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Microbial explanations for field-aged biochar mitigating greenhouse gas emissions during a rice-growing season

Overview of attention for article published in Environmental Science & Pollution Research, September 2018
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Title
Microbial explanations for field-aged biochar mitigating greenhouse gas emissions during a rice-growing season
Published in
Environmental Science & Pollution Research, September 2018
DOI 10.1007/s11356-018-3112-x
Pubmed ID
Authors

Zhen Wu, Xi Zhang, Yubing Dong, Xin Xu, Zhengqin Xiong

Abstract

Knowledge about the impacts of fresh and field-aged biochar amendments on greenhouse gas (CH4, N2O) emissions is limited. A field experiment was initiated in 2012 to study the effects of fresh and field-aged biochar additions on CH4 and N2O emissions and the associated microbial activity during the entire rice-growing season in typical rice-wheat rotation system in Southeast China. CH4 and N2O fluxes were monitored, and the abundance of methanogen (mcrA), methanotrophy (pmoA), ammonia-oxidizing archaea (AOA), ammonia-oxidizing bacteria (AOB), nitrite reductase (nirS, nirK), N2O reductase (nosZ), and potential soil enzyme activities related to CH4 and N2O were simultaneously measured throughout different rice developmental stages. There were three treatments: control (urea without biochar), fresh BC (urea with fresh biochar added in 2015), and aged BC (urea with 3-year field-aged biochar added in 2012). Results showed that field-aged biochar significantly decreased seasonal CH4 emissions by 16.8% in relation to the fresh biochar, though no significant differences were detected between biochars and control treatment. The structural equation model indicated that soil pH, microbial biomass carbon (MBC), pmoA, and mcrA were the main factors directly influenced by fresh and aged biochar amendments; aged biochar showed a negative effect while fresh biochar showed positive effects on CH4 fluxes. Both fresh and field-aged biochar obviously increased AOA and AOB abundances and reduced the (nirS+nirK)/nosZ ratio during the entire rice-growing season, although no significant effects were observed on seasonal N2O emissions. Therefore, biochar amendment produced long-term effects on total CH4 and N2O emissions through observed influences of soil pH and functional gene abundance. The figure shows how fresh and field-aged biochar differentially affected CH4 production and oxidation and N2O production and reduction through related functional gene abundances. Blue arrows indicate suppressing while pink arrows indicate promoting effect.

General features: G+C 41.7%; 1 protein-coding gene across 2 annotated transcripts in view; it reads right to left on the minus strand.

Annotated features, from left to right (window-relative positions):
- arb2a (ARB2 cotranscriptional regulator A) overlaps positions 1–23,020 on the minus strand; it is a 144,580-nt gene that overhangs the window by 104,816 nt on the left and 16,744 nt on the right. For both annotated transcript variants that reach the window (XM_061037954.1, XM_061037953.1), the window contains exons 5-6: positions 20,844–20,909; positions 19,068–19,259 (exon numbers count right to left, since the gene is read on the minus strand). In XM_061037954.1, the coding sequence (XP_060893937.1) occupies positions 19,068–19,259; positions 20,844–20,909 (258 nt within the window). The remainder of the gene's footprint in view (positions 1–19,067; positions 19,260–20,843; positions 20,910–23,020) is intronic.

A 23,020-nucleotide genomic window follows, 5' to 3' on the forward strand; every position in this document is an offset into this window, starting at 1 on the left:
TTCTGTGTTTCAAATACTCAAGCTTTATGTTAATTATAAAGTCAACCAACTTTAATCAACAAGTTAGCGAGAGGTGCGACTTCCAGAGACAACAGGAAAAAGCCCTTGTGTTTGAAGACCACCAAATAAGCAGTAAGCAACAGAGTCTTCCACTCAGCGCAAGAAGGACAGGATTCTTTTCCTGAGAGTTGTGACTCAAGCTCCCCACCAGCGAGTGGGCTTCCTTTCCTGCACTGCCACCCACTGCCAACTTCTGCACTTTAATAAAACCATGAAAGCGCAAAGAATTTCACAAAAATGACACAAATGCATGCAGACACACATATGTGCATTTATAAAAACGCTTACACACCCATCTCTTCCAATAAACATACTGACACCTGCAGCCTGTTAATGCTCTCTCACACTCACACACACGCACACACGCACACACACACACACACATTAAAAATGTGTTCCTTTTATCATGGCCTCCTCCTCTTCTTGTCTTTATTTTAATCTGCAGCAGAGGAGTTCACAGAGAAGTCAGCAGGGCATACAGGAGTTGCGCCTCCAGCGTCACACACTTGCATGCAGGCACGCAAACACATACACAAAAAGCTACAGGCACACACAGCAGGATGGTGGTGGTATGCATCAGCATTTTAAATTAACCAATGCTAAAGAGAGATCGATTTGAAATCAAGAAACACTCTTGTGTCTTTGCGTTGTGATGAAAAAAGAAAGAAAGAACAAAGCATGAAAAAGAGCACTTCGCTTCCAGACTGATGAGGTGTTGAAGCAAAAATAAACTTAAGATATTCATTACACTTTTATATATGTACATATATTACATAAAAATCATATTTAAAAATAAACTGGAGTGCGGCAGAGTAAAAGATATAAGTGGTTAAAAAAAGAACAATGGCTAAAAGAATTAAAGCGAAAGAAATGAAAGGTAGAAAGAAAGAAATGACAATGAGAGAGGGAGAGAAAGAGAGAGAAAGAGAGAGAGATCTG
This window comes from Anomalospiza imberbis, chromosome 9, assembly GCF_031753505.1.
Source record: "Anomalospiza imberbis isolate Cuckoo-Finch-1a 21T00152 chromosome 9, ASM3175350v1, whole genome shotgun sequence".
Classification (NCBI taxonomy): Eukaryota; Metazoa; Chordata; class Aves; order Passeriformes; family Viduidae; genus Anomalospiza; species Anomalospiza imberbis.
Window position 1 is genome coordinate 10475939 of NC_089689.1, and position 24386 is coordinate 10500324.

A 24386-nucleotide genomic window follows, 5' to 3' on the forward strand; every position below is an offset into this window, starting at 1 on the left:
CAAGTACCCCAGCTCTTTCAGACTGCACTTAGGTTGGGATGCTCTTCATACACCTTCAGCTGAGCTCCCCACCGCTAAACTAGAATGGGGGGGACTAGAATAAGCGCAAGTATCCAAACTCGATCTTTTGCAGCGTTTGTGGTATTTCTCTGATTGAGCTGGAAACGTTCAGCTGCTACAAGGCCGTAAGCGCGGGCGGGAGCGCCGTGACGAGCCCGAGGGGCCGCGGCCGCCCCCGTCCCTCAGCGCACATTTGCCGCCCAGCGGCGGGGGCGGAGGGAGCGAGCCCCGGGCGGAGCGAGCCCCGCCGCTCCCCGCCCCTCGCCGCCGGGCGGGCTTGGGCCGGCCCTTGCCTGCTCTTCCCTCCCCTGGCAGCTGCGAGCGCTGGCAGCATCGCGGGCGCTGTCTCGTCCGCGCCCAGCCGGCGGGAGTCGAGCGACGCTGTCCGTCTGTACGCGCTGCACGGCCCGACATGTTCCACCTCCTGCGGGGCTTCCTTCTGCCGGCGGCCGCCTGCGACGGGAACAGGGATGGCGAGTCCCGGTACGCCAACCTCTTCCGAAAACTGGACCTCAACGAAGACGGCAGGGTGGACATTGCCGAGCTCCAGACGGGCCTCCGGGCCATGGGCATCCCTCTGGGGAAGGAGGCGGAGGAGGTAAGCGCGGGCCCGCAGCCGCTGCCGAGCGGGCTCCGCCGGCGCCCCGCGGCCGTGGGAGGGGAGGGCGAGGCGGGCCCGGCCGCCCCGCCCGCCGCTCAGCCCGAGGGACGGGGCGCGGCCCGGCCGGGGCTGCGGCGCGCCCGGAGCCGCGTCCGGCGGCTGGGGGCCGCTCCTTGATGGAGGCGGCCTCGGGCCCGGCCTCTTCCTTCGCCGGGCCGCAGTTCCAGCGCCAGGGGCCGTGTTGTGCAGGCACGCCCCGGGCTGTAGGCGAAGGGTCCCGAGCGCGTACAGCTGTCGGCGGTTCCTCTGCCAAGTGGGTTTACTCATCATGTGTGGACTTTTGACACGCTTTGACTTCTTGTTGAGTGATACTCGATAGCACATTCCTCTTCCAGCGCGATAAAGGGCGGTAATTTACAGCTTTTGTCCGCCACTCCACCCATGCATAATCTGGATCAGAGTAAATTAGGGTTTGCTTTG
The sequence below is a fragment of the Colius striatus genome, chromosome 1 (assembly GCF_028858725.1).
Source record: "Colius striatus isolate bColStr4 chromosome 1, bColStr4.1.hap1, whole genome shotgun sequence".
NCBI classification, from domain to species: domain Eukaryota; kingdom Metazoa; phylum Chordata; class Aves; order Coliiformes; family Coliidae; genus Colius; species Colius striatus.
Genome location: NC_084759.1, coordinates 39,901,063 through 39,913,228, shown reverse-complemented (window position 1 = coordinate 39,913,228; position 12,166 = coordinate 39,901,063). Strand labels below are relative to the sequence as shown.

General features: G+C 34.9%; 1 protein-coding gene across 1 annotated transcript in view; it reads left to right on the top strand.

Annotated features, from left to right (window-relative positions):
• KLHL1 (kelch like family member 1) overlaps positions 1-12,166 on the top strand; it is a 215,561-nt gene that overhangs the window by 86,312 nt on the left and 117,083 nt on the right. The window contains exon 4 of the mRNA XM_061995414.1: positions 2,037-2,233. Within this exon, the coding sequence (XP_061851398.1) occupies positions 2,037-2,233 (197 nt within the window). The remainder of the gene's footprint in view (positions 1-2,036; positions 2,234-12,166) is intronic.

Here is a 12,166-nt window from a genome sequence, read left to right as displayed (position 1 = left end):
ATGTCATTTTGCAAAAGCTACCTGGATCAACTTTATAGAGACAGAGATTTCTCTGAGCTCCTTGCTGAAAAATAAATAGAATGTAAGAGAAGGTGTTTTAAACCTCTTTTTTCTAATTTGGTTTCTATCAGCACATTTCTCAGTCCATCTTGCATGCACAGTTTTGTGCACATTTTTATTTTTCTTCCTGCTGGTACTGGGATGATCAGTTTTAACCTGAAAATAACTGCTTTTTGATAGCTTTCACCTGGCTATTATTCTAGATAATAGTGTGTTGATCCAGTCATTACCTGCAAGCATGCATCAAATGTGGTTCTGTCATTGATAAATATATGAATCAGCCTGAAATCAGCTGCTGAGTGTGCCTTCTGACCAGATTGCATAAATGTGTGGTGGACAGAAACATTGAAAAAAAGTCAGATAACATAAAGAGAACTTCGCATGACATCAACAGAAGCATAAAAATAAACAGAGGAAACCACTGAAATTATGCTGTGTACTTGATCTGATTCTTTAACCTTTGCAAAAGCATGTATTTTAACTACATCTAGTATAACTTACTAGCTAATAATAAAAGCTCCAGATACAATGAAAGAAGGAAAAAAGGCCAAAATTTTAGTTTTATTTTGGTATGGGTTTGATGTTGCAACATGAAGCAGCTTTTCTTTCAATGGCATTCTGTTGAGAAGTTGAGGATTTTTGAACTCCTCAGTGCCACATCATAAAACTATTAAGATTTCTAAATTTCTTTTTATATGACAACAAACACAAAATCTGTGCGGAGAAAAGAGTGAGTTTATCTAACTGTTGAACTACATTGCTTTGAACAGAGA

Twitter Demographics

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Mendeley readers

The data shown below were compiled from readership statistics for 11 Mendeley readers of this research output. Click here to see the associated Mendeley record.

Geographical breakdown

Country Count As %
Unknown 11 100%

Demographic breakdown

Readers by professional status Count As %
Student > Master 3 27%
Researcher 2 18%
Other 2 18%
Student > Bachelor 1 9%
Lecturer > Senior Lecturer 1 9%
Other 2 18%
Readers by discipline Count As %
Unspecified 5 45%
Agricultural and Biological Sciences 4 36%
Engineering 2 18%

Attention Score in Context

This research output has an Altmetric Attention Score of 1. This is our high-level measure of the quality and quantity of online attention that it has received. This Attention Score, as well as the ranking and number of research outputs shown below, was calculated when the research output was last mentioned on 09 September 2018.
All research outputs
#10,092,865
of 12,617,609 outputs
Outputs from Environmental Science & Pollution Research
#1,728
of 3,385 outputs
Outputs of similar age
#200,904
of 268,187 outputs
Outputs of similar age from Environmental Science & Pollution Research
#45
of 96 outputs
Altmetric has tracked 12,617,609 research outputs across all sources so far. This one is in the 10th percentile – i.e., 10% of other outputs scored the same or lower than it.
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We're also able to compare this research output to 96 others from the same source and published within six weeks on either side of this one. This one is in the 14th percentile – i.e., 14% of its contemporaries scored the same or lower than it.